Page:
Mama didn’t come tuck me in. She didn’t check under my bed for monsters or read me a story or kiss me goodnight. She didn’t close the blinds on my window, so the Moon’s light spilled into the room like an avalanche tearing down a mountain. Across from where I lay, wrapped under Sleeping Beauty bed sheets, the Moon set fragments of Ginny’s side of the room aglow. Shreds of her empty bed lit up like patches of pearlescent snow. The Moon’s icy grip touched hints of her bed sheets, tossed like they’d been through gale force winds. It licked the rims of books she had intended to read, books that defied gravity with their tilt. It hung on posters coming loose off the walls like snow weighing heavy on spruce branches.
I clutched onto my teddy bear, drawing him closer towards my face. Teddy had once belonged to Ginny; she had once clutched him as I did then, feeling the scratch of his chocolate-colored wool against her chin, running her fingers along the soft ridges of his button eyes. The faded scent of Ginny wrapped around Teddy like a warm blanket on a cold winter’s night, and I felt the scrape of his fur against my quivering chin. I squeezed my eyes shut, the tightest I’ve ever shut them, and imagined with all my might that it was her I was holding.
“Please,” I whispered into the back of Teddy’s head. “Please, Ginny.”
When I opened my burning eyes, my big sister’s bed wasn’t empty.
Ginny lay on her back, eyes fixated on the ceiling, porcelain skin lit up under the Moon’s spotlight. She wore the plain blue T-shirt she often wore to sleep, the one she said that made her feel warm. Her mouth was wide open. Her chest heaved like she was having an asthma attack, but no sound followed the air escaping her lungs. Her fists clutched at the mess of sheets underneath her.
“Ginny?” I barely whispered, hiding my face behind Teddy.
My big sister didn’t stir.
“Ginny?” I asked a little louder, peeking out from behind his scratchy wool.
I watched for a few moments, waiting for her to respond in some way. When nothing came, I gathered courage from myself and Teddy and stepped out of bed onto the cool hardwood floor. I paced my steps from my bed to hers, locking Teddy against my chest, cringing at every creak my weight made against the floorboards.
Her body continued to heave silently as I came up beside her. It must have been the shadows playing tricks, but her eyes, once blue like sapphires, seemed like bottomless pools of black water.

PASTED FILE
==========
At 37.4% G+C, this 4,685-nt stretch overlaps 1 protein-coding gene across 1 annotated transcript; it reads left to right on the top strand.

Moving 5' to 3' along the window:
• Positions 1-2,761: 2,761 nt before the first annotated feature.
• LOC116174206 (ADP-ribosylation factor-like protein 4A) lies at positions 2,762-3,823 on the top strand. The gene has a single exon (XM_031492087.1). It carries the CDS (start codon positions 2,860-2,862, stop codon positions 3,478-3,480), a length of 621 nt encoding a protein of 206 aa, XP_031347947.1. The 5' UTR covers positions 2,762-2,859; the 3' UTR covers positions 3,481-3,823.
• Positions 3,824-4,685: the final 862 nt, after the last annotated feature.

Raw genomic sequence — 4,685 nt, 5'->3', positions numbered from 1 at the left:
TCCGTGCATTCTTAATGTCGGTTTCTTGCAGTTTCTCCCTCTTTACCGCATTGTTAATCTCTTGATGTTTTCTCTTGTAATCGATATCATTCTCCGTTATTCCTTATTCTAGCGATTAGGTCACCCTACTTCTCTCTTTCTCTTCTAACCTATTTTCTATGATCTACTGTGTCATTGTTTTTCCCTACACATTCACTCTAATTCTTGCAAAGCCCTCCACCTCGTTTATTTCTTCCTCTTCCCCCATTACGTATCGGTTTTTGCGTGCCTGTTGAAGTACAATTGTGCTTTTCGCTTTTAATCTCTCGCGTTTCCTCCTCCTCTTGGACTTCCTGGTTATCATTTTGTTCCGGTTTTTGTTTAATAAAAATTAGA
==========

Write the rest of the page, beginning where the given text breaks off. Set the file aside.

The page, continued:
“Please,” I whispered to my sister. “Say something.”
I loosened my grip on Teddy and reached out my shaking hand to touch her.
She immediately stopped heaving. Her body relaxed. She closed her black eyes.
The room fell still. The air around me thickened like sap from a bleeding tree. Outside the bedroom window, it felt like the world had paused.
Then Ginny opened her black eyes, and they were on me.
I ran back to my bed as fast as I could, throwing the safety of the sheets over my head, wrapping myself and Teddy in a protective cocoon. I lay in a ball for what felt like days, sweat dripping off my palms and into Teddy, my ears focused in on any out-of-the-ordinary sound. When no sounds came, I began to relax. I shifted a little in my bed, enough to force a crack in the sheets.
Ginny’s bed was empty, just like it had been the night before. Just like it would continue to be. Ginny’s gone, Mama had told me. Nothing’s bringing her back.
Somehow, I managed to fall asleep.
Sunlight drowned my room the next morning, bleaching everything it touched. I squinted over to Ginny’s side as I stretched and yawned and told her to wake her lazy bones up. But as my eyes became accustomed to the light, I saw her bed hadn’t changed. The sheets were still a mess. Her tower of books still leaned. Her posters still wilted.
I reached over and grabbed for Teddy, pulling him tight against my chest.
Ginny’s dying scent exhaled from his pores and I closed my eyes, waiting for the night.
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